County sees spike in sneezes, coughs, misery
Plethora of illnesses cutting swath through homes, hospitals
Vomiting, diarrhea, coughs, congested sinuses, allergies that won’t give up, pneumonia, influenza — illnesses of all kinds have spiked in the county over the last two weeks.
Roger Schroeder, spokesman for St. Luke Hospital, said the misery has even spread to hospital staff members. An average of one staff member a day has called in sick, and others say they spent scheduled days off sick in bed.
“Every day for the last month somebody has been gone.” Schroeder said.
Since Jan. 1, 50 patients have visited the hospital emergency room with illnesses.
“What nurses said is, in the last two weeks especially there has been a lot of illness,” Schroeder said.
Patients have needed infusions of fluids because of dehydration caused by vomiting and diarrhea.
“I know we’ve had some positive checks on influenza,” Schroeder said. “We’ve also have had some patients with pneumonia.”
Hillsboro Clinic manager Julie Gardner said they, too, are seeing an uptick in assorted illnesses.
“We’re seeing a lot of what starts out as a virus and becomes a secondary infection, like bronchitis or sinuses,” Gardner said. “We’ve seen a lot of what starts out as allergies, too. It sets them off and their lungs are getting inflamed. They’ve needed steroids to get that calmed down.”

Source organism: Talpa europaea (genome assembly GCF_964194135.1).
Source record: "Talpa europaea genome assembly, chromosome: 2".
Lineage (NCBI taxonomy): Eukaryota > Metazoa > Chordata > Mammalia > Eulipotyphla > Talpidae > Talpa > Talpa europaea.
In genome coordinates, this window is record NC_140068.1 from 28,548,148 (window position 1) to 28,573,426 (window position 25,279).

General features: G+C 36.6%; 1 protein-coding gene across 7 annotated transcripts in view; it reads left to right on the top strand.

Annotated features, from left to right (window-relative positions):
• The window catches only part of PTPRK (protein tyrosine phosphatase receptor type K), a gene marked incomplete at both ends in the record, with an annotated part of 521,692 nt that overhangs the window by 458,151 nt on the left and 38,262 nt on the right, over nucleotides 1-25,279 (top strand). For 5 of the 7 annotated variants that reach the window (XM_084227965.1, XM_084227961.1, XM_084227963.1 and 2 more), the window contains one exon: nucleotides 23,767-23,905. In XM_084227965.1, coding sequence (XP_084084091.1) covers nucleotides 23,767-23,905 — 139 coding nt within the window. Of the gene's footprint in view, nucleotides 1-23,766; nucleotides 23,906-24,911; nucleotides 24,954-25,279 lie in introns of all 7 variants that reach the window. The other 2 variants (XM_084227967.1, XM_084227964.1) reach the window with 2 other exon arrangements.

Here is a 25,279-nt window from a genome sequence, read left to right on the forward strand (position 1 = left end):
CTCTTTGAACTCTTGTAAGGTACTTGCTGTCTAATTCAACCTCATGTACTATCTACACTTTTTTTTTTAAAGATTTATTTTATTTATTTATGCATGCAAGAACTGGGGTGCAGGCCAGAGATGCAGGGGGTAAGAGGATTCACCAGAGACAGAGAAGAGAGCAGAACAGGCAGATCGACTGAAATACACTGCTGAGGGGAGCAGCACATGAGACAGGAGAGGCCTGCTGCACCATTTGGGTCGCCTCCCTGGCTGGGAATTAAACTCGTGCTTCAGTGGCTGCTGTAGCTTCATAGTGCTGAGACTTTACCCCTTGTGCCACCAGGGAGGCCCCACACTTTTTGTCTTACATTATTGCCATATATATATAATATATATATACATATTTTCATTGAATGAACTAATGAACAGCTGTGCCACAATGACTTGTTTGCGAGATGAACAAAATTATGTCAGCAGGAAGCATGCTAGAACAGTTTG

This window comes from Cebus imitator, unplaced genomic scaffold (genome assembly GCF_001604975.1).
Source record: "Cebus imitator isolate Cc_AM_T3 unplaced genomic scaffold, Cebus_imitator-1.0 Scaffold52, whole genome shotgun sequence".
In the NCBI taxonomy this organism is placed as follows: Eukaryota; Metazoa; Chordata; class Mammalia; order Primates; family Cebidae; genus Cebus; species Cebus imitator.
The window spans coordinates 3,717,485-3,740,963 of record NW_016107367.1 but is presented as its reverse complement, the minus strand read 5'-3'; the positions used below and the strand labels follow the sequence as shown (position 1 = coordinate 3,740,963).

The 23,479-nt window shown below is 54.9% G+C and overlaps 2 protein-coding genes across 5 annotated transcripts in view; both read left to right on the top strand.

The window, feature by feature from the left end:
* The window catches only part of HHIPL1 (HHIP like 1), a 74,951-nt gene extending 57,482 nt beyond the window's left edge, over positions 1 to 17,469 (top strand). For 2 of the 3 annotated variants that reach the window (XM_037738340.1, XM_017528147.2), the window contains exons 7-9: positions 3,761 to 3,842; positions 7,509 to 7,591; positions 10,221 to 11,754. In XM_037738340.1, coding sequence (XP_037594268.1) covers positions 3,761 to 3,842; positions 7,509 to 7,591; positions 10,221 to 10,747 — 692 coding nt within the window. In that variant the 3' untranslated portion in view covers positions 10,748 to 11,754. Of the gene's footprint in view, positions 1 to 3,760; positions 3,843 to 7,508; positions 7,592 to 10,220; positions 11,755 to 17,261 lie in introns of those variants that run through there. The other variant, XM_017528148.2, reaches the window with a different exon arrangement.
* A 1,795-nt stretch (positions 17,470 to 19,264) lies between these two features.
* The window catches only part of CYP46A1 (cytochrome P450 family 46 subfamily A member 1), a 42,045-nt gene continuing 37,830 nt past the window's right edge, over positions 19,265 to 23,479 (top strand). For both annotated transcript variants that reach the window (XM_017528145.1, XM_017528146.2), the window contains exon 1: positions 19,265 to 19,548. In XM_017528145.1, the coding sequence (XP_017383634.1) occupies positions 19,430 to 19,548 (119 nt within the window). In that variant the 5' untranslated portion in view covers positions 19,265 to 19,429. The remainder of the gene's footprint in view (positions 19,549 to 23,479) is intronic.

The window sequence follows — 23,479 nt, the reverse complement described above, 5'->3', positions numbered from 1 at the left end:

Several patients have tested positive for influenza type A in Hillsboro.
Influenza generally spreads more when weather is cold and people are inside with one another, Gardner said.
The clinic still has flu shots available and gives them as needed, but flu shots take about two weeks to take effect.
Anyone finding themselves in need of treatment can be seen at Hillsboro Clinic during walk-in hours of 8 to 9 a.m., Gardner said. Walk-in patients are seen on a first come, first served basis, but if there are too many to be seen during that time, they will be scheduled later that same day.
County health nurse Diedre Serene said people with coughs should cough into their elbows instead of their hands.
“If you use a tissue, make sure you throw it away, not touch it, and wash your hands with soap and water,” Serene said.
December through February are when large increases in influenza cases usually happen, Serene said.
Influenza can be very dangerous for children younger than 5 years, or those with certain long-term health problems such as asthma, nervous system disorders, and diabetes. These children also have a higher risk of complications such as bronchitis, pneumonia, and ear or sinus infections.
More than the typical number of Marion High School students have been out sick but not a tremendous number, Erin Meyerhoff at Marion High School.
“We have 12 out today due to illness,” Marion Elementary School secretary Deb Shipman said. “That, I’d say, is very common for this time of year. We have 230 students.”
Shipman said one student this week tested positive for influenza type B.
Peabody-Burns superintendent Ron Traxson said the schools are seeing a typical number of students out sick, but is aware the story is different at other schools.
Last modified Jan. 16, 2020